• 18cc
    • By 18cc 23rd May 19, 1:51 PM
    • 1,559 Posts
    • 1,133 Thanks
    18cc
    Yes, absolutely agree contactless fraud is a very low percentage of the total. Not in itself a reason to not use contactless. However, if your wallet is full of contactless cards and you worry about the hassle should your lose it then you could consider making some of them non contactless.

    It's an emotional thing as much as anythingvelse...
    • Ergates
    • By Ergates 24th May 19, 11:36 AM
    • 476 Posts
    • 669 Thanks
    Ergates
    With all due respect, your phone screen is most likely to be full of your thumb prints and there is very little difficulty in acquiring them from there. (Especially if the phone is of any value, so can be sold once unlocked and cleared.) So it does sound secure, but in fact it is not.
    Originally posted by Emily Joy
    If MI5 or the CIA steal your phone, then this might be the case. Your average pick-pickpocket/bag snatcher doesn't have the capability to replicate someones fingerprint after lifting it from their phone screen.

    Anyone who *does* have that capability isn't really going to be interested in stealing a few quid with contactless payments.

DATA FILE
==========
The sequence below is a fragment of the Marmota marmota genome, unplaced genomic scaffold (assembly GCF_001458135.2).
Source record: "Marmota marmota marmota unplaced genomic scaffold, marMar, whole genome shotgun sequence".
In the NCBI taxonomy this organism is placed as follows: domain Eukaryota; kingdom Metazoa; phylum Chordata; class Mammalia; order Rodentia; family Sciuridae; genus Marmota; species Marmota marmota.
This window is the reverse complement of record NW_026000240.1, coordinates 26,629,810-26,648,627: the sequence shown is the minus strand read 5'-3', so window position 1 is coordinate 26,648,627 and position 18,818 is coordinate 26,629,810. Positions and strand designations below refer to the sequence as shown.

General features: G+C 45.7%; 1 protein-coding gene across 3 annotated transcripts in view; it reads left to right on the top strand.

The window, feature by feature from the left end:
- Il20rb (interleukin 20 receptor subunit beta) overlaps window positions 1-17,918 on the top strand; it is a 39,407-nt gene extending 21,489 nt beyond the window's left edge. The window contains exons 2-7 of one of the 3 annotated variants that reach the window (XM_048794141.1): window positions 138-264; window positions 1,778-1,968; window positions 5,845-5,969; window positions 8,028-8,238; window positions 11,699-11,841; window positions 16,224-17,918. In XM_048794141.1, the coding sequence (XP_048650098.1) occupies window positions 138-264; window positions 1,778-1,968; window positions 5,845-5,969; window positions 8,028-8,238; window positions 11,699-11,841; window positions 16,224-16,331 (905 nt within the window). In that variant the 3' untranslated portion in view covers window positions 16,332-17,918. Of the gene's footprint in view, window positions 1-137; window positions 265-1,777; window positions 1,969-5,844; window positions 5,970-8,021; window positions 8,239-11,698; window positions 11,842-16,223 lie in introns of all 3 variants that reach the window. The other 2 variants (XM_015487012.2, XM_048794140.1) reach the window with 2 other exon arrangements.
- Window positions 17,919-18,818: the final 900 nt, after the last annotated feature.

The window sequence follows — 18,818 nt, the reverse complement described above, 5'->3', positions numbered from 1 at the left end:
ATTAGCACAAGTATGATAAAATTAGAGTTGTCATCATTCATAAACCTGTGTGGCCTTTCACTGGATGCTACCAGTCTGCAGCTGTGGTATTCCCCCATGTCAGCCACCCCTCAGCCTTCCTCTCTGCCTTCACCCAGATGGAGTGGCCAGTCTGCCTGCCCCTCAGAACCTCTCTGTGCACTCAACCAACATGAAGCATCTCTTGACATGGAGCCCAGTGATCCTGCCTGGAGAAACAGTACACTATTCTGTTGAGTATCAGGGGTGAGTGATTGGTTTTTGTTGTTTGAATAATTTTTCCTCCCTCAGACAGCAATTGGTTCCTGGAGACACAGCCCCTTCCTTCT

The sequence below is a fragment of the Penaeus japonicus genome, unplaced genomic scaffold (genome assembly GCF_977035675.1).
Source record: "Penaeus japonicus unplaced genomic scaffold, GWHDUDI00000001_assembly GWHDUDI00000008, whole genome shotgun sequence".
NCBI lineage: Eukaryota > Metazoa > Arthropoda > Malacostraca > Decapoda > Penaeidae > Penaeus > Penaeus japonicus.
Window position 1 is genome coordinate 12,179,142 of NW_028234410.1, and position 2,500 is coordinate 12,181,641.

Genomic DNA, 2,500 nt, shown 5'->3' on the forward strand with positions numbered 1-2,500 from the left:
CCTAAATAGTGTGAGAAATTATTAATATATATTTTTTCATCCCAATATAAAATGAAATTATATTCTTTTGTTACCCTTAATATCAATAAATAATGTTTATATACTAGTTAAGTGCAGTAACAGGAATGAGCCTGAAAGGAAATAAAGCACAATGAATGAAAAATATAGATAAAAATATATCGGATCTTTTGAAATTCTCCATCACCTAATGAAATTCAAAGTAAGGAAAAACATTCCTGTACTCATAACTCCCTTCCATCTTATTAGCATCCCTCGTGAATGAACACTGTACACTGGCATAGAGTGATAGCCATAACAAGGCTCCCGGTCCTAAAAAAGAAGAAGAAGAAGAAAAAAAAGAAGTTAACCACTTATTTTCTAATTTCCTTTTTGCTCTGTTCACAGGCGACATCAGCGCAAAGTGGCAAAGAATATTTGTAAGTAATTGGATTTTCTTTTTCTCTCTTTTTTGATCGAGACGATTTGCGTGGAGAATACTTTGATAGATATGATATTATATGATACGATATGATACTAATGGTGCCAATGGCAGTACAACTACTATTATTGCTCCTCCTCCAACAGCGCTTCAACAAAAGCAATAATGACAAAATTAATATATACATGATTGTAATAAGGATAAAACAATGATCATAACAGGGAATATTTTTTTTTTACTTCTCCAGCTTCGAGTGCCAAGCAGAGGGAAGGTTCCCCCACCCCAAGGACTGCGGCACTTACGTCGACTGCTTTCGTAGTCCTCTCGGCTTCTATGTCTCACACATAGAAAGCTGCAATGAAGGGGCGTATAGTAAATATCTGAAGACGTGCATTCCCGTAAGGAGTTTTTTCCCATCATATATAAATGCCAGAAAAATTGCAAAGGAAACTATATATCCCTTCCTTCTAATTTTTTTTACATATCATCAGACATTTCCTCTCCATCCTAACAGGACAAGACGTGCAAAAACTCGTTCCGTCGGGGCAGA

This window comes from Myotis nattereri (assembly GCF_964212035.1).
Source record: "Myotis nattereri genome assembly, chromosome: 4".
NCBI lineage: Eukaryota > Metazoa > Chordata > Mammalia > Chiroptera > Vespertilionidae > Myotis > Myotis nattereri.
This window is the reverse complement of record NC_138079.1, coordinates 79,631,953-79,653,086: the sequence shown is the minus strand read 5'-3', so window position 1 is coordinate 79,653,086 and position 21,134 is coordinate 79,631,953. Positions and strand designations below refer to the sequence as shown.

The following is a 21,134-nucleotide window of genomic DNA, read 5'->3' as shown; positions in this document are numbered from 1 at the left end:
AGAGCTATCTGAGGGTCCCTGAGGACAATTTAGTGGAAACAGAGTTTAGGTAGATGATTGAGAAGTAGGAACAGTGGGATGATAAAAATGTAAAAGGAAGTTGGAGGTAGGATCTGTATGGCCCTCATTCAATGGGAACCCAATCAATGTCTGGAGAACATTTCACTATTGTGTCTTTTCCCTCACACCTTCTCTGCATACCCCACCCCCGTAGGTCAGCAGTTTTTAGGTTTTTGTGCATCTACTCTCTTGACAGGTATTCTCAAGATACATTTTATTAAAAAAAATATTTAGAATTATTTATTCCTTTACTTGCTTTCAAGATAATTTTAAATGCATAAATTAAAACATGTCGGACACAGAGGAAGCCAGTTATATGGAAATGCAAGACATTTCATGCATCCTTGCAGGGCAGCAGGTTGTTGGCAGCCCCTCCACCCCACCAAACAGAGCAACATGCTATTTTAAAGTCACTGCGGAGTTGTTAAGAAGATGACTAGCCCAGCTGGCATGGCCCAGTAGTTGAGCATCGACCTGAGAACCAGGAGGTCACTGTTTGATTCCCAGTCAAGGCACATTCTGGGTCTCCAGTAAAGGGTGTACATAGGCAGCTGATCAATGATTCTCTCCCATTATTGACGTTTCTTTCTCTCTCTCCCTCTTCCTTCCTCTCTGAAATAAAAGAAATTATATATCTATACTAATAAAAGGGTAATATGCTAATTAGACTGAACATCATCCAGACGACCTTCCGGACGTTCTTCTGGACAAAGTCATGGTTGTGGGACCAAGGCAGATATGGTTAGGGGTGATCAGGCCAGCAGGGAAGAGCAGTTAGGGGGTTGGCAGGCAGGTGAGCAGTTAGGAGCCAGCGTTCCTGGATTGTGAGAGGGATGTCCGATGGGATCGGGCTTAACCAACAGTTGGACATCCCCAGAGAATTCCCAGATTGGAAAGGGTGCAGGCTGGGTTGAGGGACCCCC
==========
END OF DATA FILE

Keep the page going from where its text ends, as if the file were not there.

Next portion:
• Ergates
    • By Ergates 24th May 19, 11:53 AM
    • 476 Posts
    • 669 Thanks
    Ergates
    If people have concerns, they are completely legitimate!
    Originally posted by 20SmthngSver
    Merely having a concern doesn't make it legitimate.
    If someone has a concern the fluoridation of tap water is a government mind control conspiracy, then their concerns are not legitimate.
    Your concerns might be *real* - in that it's true that you hold them - but that doesn't make them legitimate.

    You have no right to say otherwise
    Originally posted by 20SmthngSver
    I have every right to say otherwise.

    Anyway, you can dismiss everything as much as you like. You can have your opinion, but you're not really accepting of others opinions or concerns here and it's coming across aggressive instead of informative or corrective or reassuring. You're kind of twisting what I'm saying to suit you as well, so I don't see the point in continuing here.
    Originally posted by 20SmthngSver
    I point by point highlighted why your concerns about contactless cards were unfounded. This is the very definition of informative and corrective. If you don't like the tone I used then that's your problem - you're an adult, you shouldn't need someone to speak to you like a child. I have little patience for people who hold onto non-rational beliefs in the face of overwhelming evidence to the contrary.
    • Ergates
    • By Ergates 24th May 19, 12:23 PM
    • 476 Posts
    • 669 Thanks
    Ergates
    Perhaps, but there were still only 2,739 reports of contactless card fraud in 2018 for 7.4 billion contactless transactions.